A crime wave in Hawaii targeting cans of Spam has driven shopkeepers to lock away the tinned meat for fear of it being stolen.
What’s driving the sudden surge in mystery-meat theft? Tina Yamaki, president of the Retail Merchants of Hawaii, told The Washington Post that it’s likely become a form of currency on the state's black market.
'We’ve heard that they’re selling it from the back of their cars. We’ve heard all kinds of rumours. Whether they’re true or not, I’m not sure,' she said. Yes, that curious meat you remember from childhood may lose its wholesome image due to nefarious dealings.
It might seem strange to Australians the canned product could prove lucrative in underground circles, but in Hawaii, the demand for Spam is high. 'It’s a staple,' Tina said.
Spam became popular in Hawaii during World War II when supplies of fresh meat were scarce and Spam provided a desperately needed source of protein. It now forms a major part of of the Hawaiian diet.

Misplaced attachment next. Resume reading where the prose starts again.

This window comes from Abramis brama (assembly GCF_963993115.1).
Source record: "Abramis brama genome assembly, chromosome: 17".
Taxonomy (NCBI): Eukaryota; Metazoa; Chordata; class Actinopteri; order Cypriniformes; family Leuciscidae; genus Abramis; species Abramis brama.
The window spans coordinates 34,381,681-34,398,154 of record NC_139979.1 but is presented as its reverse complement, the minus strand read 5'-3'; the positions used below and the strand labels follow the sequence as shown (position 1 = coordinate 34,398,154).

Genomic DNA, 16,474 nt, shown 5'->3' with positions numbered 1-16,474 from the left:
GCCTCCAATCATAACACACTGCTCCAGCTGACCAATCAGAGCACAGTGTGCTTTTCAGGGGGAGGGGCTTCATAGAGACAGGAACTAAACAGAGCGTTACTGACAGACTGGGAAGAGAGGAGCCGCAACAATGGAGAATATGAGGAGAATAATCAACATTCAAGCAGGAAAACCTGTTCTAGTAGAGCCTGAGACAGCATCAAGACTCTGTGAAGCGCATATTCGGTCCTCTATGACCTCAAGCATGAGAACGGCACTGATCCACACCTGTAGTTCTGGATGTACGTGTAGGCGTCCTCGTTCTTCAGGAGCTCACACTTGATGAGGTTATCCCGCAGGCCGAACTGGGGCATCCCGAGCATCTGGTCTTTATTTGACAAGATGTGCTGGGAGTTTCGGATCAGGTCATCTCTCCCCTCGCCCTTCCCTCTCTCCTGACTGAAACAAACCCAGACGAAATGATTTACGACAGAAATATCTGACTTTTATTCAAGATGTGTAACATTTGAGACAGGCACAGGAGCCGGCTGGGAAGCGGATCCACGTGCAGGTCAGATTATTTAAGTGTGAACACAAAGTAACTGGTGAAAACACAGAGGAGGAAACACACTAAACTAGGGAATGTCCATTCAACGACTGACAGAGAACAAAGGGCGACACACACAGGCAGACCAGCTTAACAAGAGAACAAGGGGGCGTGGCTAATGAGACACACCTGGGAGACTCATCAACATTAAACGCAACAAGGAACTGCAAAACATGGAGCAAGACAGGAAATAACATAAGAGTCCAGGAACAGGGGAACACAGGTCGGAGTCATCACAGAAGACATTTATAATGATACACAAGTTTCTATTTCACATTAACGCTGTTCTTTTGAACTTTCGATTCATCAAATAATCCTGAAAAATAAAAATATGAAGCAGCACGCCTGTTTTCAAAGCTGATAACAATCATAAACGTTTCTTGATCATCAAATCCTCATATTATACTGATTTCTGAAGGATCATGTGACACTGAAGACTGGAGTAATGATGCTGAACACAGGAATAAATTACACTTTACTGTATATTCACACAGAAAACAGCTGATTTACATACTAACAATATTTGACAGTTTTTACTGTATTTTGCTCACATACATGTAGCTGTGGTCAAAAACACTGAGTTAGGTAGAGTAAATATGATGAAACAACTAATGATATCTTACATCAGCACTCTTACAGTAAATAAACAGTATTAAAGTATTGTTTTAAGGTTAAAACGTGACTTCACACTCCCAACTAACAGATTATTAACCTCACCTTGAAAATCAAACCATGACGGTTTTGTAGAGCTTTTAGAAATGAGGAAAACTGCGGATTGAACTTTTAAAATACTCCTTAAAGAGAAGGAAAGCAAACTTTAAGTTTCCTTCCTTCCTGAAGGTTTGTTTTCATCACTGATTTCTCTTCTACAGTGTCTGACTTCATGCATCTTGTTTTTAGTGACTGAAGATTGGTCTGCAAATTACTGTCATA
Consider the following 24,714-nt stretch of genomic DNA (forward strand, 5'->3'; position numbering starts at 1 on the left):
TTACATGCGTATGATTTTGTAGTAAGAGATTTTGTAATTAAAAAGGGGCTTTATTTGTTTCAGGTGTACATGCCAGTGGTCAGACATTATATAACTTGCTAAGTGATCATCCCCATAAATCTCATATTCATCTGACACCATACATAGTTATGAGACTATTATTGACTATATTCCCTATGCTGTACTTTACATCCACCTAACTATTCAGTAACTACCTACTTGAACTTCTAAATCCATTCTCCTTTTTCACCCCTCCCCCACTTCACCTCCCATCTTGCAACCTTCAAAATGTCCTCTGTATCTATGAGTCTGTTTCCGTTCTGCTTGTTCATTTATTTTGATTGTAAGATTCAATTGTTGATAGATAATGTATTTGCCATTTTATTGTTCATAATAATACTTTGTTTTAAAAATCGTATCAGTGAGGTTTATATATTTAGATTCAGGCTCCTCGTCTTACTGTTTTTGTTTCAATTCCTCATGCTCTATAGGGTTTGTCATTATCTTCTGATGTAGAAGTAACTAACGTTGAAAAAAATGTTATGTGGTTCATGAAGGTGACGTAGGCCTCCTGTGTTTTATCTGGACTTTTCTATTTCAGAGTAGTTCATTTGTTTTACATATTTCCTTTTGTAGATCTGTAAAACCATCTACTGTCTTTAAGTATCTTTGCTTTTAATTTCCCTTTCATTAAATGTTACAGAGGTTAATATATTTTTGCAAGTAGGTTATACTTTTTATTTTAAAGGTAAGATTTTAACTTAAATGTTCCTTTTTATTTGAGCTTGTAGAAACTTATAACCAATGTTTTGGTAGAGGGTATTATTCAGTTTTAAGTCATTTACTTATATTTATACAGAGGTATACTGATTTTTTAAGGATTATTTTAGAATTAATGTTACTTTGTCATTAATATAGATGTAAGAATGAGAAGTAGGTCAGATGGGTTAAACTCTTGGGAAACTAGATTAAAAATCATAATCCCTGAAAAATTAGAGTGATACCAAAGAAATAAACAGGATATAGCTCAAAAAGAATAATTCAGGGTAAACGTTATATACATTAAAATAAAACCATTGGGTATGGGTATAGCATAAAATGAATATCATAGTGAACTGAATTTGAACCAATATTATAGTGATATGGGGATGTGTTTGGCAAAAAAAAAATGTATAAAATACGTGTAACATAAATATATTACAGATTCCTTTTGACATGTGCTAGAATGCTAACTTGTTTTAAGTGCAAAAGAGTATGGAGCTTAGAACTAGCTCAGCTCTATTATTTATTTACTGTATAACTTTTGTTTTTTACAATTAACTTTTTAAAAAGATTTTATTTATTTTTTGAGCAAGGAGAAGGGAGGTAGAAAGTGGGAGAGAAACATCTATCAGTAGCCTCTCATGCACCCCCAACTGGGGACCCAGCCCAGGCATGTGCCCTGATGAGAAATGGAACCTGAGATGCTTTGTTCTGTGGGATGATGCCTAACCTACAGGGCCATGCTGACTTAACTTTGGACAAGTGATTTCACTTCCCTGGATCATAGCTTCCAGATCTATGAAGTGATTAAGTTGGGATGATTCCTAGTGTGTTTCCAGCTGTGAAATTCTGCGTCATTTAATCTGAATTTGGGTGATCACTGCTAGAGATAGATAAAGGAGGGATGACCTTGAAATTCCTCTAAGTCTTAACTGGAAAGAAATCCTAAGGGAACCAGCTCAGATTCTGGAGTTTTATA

Since WWII Hawaiians have enjoyed a range of dishes with Spam as the hero ingredient. At home they may feast on ‘Spam and eggs’ and ‘Spam fried rice’. The Korean Spam stew, budae jjigae, is also a popular dish.
You can also find Spam musubi, a sushi-like dish with rice, seaweed, and – you guessed it – Spam.
Have you tried any of Hawaii's Spam delicacies? Tell us in the comments.
Recovering caffeine-addict and serial bruncher Eliza Murray feels most at home typing away in a cozy cafe with her re-mortgaged avocado toast nearby. When she isn't reporting on the latest Instagram-shattering glittery food trends, she can be found experimenting with new gin garnishes (hello strawberries!) or biting into an entire wheel of brie (no shame). She tweets @theothereliza